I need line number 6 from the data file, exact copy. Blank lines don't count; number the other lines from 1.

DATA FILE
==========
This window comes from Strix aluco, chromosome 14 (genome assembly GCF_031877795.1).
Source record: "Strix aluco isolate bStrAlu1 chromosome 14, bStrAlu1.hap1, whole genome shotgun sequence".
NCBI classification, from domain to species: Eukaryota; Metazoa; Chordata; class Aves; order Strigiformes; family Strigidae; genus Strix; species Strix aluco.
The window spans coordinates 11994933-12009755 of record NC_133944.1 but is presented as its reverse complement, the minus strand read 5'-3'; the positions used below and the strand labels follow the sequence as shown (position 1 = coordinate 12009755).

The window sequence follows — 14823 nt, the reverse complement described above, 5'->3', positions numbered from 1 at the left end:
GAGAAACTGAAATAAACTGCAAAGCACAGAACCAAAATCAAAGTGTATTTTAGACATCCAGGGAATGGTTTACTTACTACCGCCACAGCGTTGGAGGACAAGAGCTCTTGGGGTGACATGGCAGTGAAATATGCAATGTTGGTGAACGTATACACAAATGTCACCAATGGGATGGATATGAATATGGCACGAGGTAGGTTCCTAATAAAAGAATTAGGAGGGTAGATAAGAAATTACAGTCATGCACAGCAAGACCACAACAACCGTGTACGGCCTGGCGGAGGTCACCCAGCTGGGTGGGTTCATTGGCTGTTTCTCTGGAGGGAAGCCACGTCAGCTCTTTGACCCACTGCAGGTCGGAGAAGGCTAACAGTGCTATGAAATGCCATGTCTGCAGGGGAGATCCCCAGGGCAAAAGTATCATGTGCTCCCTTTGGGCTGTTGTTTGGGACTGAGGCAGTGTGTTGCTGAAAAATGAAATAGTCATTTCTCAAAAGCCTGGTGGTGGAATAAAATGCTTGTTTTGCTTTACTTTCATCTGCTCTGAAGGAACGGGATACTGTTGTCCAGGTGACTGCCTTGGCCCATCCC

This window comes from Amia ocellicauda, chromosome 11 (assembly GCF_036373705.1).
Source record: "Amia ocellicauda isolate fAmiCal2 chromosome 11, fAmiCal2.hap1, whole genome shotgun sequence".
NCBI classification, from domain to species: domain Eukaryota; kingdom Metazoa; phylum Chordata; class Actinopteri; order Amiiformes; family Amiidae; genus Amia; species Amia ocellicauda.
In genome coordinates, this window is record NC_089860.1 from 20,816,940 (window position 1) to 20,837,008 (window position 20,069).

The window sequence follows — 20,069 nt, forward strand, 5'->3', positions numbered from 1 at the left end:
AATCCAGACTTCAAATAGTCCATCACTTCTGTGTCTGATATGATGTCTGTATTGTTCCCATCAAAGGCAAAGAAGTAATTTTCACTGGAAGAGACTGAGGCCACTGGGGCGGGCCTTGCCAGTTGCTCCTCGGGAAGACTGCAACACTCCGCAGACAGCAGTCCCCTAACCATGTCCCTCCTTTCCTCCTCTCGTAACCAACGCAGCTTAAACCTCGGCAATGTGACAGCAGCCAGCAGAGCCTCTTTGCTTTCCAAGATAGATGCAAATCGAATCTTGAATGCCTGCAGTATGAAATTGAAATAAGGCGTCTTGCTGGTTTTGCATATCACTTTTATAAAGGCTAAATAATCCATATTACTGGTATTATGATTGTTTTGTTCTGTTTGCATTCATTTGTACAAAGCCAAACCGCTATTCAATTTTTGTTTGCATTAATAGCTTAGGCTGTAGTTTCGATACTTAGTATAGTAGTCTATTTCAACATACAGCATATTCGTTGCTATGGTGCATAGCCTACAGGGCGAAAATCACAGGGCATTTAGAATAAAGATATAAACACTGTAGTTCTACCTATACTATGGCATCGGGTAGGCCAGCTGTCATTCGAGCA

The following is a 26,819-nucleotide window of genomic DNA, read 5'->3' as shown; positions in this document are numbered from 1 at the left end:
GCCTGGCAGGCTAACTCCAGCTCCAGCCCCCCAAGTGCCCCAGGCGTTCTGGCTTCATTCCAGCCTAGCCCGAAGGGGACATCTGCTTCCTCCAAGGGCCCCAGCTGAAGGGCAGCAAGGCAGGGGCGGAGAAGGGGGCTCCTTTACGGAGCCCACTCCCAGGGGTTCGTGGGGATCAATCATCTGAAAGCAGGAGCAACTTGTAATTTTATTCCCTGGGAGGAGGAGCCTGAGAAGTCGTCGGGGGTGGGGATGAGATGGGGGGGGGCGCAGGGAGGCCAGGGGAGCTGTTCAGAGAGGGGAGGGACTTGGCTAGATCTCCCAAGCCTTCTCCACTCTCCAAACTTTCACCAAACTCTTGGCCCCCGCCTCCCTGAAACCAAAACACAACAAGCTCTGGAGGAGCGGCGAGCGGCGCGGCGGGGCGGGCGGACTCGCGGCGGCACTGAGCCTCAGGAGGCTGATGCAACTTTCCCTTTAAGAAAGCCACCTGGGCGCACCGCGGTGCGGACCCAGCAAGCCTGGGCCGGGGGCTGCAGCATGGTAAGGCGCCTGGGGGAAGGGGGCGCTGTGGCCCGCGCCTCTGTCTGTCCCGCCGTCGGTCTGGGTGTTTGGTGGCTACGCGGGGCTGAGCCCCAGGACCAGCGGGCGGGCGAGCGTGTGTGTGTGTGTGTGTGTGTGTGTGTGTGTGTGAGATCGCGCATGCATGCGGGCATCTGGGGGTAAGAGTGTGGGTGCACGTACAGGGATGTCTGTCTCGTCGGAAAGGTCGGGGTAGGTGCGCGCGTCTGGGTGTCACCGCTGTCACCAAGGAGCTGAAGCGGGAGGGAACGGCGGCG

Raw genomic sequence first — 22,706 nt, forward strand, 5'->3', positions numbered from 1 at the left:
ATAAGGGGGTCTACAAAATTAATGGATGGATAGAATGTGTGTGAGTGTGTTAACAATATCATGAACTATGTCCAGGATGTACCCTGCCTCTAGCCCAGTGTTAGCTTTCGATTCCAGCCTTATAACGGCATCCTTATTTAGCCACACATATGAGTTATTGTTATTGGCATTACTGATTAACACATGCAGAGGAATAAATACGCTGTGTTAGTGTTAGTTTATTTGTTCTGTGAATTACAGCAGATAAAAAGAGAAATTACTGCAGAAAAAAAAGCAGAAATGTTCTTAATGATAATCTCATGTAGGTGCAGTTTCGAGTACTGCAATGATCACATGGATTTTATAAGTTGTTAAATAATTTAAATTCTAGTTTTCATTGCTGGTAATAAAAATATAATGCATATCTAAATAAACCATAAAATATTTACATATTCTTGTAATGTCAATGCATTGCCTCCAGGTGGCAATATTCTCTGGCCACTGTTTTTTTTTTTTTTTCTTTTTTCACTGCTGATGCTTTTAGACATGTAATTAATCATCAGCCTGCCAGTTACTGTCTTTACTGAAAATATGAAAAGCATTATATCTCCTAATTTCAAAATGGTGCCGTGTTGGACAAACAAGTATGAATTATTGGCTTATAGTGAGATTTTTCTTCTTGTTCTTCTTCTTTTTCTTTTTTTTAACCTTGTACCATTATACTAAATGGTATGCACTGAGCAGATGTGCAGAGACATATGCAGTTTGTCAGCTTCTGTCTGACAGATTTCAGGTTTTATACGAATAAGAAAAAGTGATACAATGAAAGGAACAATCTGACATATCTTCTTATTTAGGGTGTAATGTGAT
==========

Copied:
GAGAAACTGAAATAAACTGCAAAGCACAGAACCAAAATCAAAGTGTATTTTAGACATCCAGGGAATGGTTTACTTACTACCGCCACAGCGTTGGAGGACAAGAGCTCTTGGGGTGACATGGCAGTGAAATATGCAATGTTGGTGAACGTATACACAAATGTCACCAATGGGATGGATATGAATATGGCACGAGGTAGGTTCCTAATAAAAGAATTAGGAGGGTAGATAAGAAATTACAGTCATGCACAGCAAGACCACAACAACCGTGTACGGCCTGGCGGAGGTCACCCAGCTGGGTGGGTTCATTGGCTGTTTCTCTGGAGGGAAGCCACGTCAGCTCTTTGACCCACTGCAGGTCGGAGAAGGCTAACAGTGCTATGAAATGCCATGTCTGCAGGGGAGATCCCCAGGGCAAAAGTATCATGTGCTCCCTTTGGGCTGTTGTTTGGGACTGAGGCAGTGTGTTGCTGAAAAATGAAATAGTCATTTCTCAAAAGCCTGGTGGTGGAATAAAATGCTTGTTTTGCTTTACTTTCATCTGCTCTGAAGGAACGGGATACTGTTGTCCAGGTGACTGCCTTGGCCCATCCC